The descriptions, whether of cities, weapons, smugglers, or guerilla fighters, all feel true, and Boczar knows only too well how to tell a convincing and edge-of-your-seat story that is difficult to put down.

By Peter Boczar,

Why should I read it?

1 author picked Blowback Burma as one of their favorite books, and they share why you should read it.

What is this book about?

Southeast Asia. Eric Ketch returns to take down bad guys while still making time to take out bad girls. Some things have stayed the same while some things have changed. Communist countries have become capitalist markets. But powerful, entitled elites continue to control politics and business. The communist cadres have simply become the capitalist kingpins.
Ketch gets hired as a freelance agent to do what he does best. Delivering justice. His way. However, the game board continues to elude him and he still gets torn between completing the mission and doing the right thing. Meanwhile, he remains vulnerable to exotically…


Book cover of Golden Earth: Travels in Burma

Rory MacLean Author Of Under the Dragon: Travels in a Betrayed Land

From my list on Myanmar from someone who has traveled throughout it.

Who am I?

Rory MacLean is one of Britain's most innovative travel writers. His books – which have been translated into a dozen languages — include UK top tens Stalin's Nose and Under the Dragon as well as Pravda Ha Ha and Berlin: Imagine a City, "the most extraordinary work of history I've ever read" according to the Washington Post which named it a "Book of the Year". Over the years he has travelled throughout Burma – apart from when banned by the military government for his writings – coming to know it as a deeply-wounded and fractured golden land of temple bells, be-medalled generals who enrich themselves through drug deals and ever-optimistic men and women who fight on to restore its ‘democratic transition’.

Rory's book list on Myanmar from someone who has traveled throughout it

Rory MacLean Why did Rory love this book?

Among the 20th century’s finest travel writers, Norman Lewis visited Burma in the early 1950s.  ‘Golden Earth’ is a bittersweet portrait of the then-optimistic, now-lost land – before communist incursions and military dictatorship shattered the dream.

By Norman Lewis,

Why should I read it?

1 author picked Golden Earth as one of their favorite books, and they share why you should read it.

What is this book about?

"a simple blueprint for Utopia" - the best travel book on Burma since World War II - despite travelling at a time of massive internal insecurity, Norman Lewis still found the eternal Burma, where pagodas are the only punctuation on the horizon and strangers are treated with an overwhelming friendliness - an overnight best-seller when first published - revisits the tragic Burma road, treked by so many refugees fleeing Burma before the Japanese advance in 1942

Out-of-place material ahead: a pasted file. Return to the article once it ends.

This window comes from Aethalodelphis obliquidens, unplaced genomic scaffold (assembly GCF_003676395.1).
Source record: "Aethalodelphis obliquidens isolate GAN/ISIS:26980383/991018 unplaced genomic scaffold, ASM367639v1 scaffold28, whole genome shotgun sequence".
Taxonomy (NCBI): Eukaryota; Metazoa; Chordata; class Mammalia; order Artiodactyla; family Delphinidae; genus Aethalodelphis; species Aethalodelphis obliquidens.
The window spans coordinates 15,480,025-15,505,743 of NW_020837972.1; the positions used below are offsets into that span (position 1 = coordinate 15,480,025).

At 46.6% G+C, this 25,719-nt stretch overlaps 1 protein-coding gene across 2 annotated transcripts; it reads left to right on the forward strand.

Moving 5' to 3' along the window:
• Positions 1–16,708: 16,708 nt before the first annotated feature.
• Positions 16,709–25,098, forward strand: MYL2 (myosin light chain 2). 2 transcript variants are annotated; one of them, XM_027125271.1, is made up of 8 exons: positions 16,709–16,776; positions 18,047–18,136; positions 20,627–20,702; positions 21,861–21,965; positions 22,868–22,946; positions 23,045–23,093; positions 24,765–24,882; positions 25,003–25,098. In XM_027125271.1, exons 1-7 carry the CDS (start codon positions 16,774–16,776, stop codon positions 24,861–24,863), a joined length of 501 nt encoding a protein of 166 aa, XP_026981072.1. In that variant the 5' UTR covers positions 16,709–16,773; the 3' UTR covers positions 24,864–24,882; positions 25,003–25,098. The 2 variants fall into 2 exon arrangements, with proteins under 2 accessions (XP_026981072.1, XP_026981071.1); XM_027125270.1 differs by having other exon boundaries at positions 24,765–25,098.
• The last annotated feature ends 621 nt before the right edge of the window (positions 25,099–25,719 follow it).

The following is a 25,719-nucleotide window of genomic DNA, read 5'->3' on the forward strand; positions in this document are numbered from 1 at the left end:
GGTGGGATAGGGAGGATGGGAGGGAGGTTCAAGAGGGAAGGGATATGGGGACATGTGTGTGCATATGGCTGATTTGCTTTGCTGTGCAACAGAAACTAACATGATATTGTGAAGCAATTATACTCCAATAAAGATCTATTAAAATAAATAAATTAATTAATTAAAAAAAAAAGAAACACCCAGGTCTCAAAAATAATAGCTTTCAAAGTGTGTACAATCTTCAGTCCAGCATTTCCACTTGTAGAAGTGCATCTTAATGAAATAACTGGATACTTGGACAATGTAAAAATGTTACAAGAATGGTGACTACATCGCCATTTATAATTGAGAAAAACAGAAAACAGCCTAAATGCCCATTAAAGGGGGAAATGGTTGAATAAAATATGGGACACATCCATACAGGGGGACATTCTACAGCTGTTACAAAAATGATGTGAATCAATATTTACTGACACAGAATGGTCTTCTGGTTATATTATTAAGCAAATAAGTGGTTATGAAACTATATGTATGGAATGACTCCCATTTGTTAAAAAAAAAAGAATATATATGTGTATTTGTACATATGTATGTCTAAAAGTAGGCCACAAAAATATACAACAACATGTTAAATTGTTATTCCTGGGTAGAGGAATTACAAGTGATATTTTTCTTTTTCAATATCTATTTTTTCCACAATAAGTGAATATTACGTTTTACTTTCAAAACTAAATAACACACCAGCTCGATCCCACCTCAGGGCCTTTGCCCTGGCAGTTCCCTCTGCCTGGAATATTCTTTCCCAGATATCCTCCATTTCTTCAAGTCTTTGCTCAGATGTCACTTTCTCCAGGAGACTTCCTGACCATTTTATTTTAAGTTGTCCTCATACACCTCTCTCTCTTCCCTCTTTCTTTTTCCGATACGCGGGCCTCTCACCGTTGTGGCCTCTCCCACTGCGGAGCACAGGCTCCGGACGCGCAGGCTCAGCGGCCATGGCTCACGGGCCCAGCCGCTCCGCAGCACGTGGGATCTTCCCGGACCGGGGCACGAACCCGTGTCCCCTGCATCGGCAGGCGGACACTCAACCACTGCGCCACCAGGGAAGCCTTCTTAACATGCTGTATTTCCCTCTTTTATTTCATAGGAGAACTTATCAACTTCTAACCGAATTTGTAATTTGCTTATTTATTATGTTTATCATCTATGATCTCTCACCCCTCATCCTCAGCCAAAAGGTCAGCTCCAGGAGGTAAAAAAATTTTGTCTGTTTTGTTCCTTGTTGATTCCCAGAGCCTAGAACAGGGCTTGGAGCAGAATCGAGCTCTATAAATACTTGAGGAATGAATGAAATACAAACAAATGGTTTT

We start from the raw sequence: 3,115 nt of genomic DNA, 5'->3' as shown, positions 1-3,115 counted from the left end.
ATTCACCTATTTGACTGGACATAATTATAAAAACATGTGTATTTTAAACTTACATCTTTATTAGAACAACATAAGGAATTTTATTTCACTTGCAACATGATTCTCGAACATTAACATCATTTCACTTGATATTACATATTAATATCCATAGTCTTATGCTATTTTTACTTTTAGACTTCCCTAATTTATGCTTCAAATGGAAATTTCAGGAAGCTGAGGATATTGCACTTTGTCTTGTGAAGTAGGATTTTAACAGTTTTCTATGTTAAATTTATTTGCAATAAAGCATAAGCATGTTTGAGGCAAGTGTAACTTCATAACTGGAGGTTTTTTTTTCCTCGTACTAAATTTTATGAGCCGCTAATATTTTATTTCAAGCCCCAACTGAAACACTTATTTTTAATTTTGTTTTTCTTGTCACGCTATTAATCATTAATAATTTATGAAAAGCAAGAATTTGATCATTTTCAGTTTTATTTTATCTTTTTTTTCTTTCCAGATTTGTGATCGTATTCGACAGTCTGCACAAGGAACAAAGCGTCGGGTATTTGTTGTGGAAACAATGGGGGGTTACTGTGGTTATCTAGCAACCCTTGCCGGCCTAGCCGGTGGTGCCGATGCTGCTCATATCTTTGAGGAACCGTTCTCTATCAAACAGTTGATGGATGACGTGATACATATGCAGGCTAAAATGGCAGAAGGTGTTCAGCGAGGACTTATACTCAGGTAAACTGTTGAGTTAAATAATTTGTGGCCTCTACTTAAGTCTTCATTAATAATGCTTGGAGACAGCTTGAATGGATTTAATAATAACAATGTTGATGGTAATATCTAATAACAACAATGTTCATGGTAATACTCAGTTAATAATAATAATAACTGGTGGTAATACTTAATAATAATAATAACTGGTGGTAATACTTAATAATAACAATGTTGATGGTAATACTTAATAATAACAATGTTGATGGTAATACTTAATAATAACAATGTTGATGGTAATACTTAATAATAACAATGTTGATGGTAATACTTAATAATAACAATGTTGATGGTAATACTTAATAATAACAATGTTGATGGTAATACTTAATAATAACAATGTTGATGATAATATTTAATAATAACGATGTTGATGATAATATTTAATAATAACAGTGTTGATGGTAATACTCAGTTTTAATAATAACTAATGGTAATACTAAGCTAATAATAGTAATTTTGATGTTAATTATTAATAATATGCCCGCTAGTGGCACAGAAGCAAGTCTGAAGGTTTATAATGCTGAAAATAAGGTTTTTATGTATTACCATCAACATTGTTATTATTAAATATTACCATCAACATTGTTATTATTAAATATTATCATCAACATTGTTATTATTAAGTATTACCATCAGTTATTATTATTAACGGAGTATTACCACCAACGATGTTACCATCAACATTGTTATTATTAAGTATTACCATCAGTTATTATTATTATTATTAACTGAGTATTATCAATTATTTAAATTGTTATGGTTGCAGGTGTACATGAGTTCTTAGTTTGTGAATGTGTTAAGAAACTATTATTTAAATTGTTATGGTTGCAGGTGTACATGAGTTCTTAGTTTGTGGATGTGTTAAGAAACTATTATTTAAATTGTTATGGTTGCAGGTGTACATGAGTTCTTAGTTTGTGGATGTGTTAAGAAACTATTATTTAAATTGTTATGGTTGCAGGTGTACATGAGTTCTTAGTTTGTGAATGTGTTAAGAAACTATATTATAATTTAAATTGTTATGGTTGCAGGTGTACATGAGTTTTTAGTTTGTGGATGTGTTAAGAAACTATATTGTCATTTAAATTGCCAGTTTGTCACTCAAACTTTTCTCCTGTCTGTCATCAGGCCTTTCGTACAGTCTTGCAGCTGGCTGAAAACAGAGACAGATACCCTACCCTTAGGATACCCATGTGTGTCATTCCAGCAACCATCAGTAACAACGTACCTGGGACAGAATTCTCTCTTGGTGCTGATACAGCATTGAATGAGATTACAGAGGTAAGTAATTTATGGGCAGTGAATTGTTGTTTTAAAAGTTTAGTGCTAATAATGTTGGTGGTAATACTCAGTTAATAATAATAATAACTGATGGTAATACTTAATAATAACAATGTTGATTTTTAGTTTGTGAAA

Book cover of From the Land of Green Ghosts: A Burmese Odyssey

Rory MacLean Author Of Under the Dragon: Travels in a Betrayed Land

From my list on Myanmar from someone who has traveled throughout it.

Who am I?

Rory MacLean is one of Britain's most innovative travel writers. His books – which have been translated into a dozen languages — include UK top tens Stalin's Nose and Under the Dragon as well as Pravda Ha Ha and Berlin: Imagine a City, "the most extraordinary work of history I've ever read" according to the Washington Post which named it a "Book of the Year". Over the years he has travelled throughout Burma – apart from when banned by the military government for his writings – coming to know it as a deeply-wounded and fractured golden land of temple bells, be-medalled generals who enrich themselves through drug deals and ever-optimistic men and women who fight on to restore its ‘democratic transition’.

Rory's book list on Myanmar from someone who has traveled throughout it

Rory MacLean Why did Rory love this book?

"Nearly every night I dream of the Shan State, of Mandalay, of the jungle. The landscapes of my dreams resemble real ones, yet they shift like images on silver screens…" Pascal Khoo Thwe’s mesmerizing biography stretches from his grandmother’s creation stories to civil war and a chance conversation about James Joyce which leads to a new life in Britain. A minor masterpiece.

By Pascal Khoo Thwe,

Why should I read it?

2 authors picked From the Land of Green Ghosts as one of their favorite books, and they share why you should read it.

What is this book about?

The astonishing story of a young man's upbringing in a remote tribal village in Burma and his journey from his strife-torn country to the tranquil quads of Cambridge.

In lyrical prose, Pascal Khoo Thwe describes his childhood as a member of the Padaung hill tribe, where ancestor worship and communion with spirits blended with the tribe's recent conversion to Christianity. In the 1930s, Pascal's grandfather captured an Italian Jesuit, mistaking him for a giant or a wild beast; the Jesuit in turn converted the tribe. (The Padaung are famous for their 'giraffe women' - so-called because their necks are ritually…